Award-winning Australian writer and historian Billy Griffiths – whose latest book, Deep Time Dreaming: Uncovering Ancient Australia, has been described as ‘the freshest, most important book about our past in years’ – is the recipient of the Australian Academy of the Humanities’ 2020 Max Crawford Medal.
The medal is Australia’s most prestigious award for outstanding achievement and promise in the humanities by an Australia-based early-career scholar.
The award of the Crawford Medal recognises Dr Griffiths’ outstanding ability to bridge the disciplines of history, literature and archaeology, and the imaginative considerations he gives to the intersections of the sciences and the humanities through his work.
Dr Griffiths’ award-winning and widely acclaimed book, Deep Time Dreaming, was the result of extensive fieldwork and archival research.
In his nomination of Dr Griffiths for the Crawford Medal, eminent historian and former academy president Iain McCalman AO said, ‘I have encountered no other young academic in my university career of more than 50 years whose book has made a larger or deeper impact … [it is] one of a handful of publications that have shifted Australia’s understanding of the past: both Indigenous and non-Indigenous.’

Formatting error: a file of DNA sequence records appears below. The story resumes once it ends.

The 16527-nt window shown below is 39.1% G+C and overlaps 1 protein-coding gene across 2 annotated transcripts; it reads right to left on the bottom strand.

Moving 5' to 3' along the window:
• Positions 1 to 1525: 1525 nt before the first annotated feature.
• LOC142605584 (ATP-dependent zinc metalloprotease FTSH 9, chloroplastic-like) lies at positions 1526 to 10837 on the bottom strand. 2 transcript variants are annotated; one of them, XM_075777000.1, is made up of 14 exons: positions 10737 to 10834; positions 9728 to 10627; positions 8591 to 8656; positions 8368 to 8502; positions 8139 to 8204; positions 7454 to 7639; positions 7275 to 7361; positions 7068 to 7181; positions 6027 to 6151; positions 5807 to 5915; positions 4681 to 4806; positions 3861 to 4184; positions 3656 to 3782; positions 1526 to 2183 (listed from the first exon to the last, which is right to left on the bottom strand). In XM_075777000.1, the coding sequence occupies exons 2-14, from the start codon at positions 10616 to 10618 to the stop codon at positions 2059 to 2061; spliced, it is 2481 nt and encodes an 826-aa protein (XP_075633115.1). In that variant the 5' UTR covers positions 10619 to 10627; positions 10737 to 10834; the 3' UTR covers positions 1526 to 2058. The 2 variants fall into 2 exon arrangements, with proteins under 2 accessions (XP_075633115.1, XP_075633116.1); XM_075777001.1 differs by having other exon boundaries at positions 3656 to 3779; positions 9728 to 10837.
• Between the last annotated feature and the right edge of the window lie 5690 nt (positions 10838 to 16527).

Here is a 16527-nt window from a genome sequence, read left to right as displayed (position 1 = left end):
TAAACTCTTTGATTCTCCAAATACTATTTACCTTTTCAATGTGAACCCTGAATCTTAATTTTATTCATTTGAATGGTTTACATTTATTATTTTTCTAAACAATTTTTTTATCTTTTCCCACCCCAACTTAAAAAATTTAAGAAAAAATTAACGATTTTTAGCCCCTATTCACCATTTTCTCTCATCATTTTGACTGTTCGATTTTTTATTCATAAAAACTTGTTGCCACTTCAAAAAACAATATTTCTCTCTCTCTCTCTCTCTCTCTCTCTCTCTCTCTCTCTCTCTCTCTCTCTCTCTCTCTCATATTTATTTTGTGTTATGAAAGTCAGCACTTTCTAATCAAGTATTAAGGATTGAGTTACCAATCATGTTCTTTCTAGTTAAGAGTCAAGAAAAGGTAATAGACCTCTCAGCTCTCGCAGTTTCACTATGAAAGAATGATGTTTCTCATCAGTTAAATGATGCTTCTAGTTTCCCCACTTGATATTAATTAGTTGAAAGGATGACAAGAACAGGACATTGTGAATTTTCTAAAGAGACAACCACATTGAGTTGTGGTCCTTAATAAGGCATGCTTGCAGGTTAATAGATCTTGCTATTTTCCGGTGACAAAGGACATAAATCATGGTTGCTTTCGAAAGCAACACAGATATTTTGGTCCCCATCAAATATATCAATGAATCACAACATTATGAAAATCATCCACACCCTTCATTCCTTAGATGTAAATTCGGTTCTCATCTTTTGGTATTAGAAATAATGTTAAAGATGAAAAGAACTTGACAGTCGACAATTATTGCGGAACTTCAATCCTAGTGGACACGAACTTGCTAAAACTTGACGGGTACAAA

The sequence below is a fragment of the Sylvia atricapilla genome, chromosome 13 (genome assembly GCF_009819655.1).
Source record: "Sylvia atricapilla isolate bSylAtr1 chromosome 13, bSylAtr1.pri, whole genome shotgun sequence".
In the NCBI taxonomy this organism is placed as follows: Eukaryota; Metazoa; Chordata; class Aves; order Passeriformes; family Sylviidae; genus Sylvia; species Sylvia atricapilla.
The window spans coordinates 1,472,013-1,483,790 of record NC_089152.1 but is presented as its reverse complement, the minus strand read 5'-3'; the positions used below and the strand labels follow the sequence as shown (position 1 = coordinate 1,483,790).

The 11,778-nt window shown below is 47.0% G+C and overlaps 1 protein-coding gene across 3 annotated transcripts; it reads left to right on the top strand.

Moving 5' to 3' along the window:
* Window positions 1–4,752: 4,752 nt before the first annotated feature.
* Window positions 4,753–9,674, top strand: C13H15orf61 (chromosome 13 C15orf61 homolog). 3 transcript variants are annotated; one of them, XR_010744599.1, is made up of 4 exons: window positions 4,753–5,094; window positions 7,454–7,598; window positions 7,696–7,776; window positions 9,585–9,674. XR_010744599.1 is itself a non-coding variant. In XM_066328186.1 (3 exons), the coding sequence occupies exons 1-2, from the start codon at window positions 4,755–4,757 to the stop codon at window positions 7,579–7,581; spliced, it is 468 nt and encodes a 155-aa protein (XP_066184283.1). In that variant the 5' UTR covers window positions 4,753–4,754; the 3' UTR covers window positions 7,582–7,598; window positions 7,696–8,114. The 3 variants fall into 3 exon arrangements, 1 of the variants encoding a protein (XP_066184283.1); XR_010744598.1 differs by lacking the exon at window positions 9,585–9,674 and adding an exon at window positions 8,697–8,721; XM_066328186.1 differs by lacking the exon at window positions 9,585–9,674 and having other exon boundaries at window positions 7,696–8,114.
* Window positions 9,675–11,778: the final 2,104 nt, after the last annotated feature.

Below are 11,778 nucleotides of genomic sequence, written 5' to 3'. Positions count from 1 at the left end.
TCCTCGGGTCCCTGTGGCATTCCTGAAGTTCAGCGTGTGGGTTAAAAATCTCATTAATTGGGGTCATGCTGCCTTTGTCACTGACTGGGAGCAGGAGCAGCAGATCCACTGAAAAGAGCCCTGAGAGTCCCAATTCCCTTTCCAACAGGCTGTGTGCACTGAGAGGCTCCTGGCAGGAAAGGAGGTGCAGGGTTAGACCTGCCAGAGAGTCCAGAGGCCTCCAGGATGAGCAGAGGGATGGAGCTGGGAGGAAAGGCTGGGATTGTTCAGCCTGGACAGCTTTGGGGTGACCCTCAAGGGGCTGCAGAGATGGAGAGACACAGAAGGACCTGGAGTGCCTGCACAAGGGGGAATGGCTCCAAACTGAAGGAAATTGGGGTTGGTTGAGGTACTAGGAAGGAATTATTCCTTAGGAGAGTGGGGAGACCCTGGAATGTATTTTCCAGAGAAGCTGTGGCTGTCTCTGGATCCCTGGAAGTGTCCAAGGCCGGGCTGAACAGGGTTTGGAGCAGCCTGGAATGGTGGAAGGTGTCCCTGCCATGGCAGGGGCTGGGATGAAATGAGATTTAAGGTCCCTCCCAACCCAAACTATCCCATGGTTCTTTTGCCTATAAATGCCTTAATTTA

Dr Griffiths’ work has also been acclaimed by Tjanara Goreng Goreng, research scholar at the Australian National University’s Centre for Aboriginal Economic Policy Research and Traditional Owner from Wakka Wakka Wulli Wulli in Central Queensland. ‘I describe it as a gift to Australia, and to me, and to First Nations peoples.’
Dr Goreng said Deep Time Dreaming’s ‘beauty continues from chapter to chapter, from story to story, of these 20th-century discoverers of rock art, of an Australian prehistory, of Australian disciplines of study, of marking country, of the early fights for Aboriginal rights over decisions about research and excavations on their country, and of the early developments of national trusts and conservation of our ancient culture.’
On hearing of his award, Dr Griffiths said, ‘It is a great honour to receive the 2020 Max Crawford Medal from the Australian Academy of the Humanities. My research explores the work of the past three generations of humanities scholars and the immense contributions they have made to understanding and imagining Australian society, culture and history. Max Crawford himself was an early champion of archaeological work in Australia and he encouraged dialogue across and between disciplines. I am honoured to be part of this collaborative tradition.
‘This award takes on a particular significance at such a challenging time for the humanities. Arts, culture and scholarship have never been more vital to our society.’
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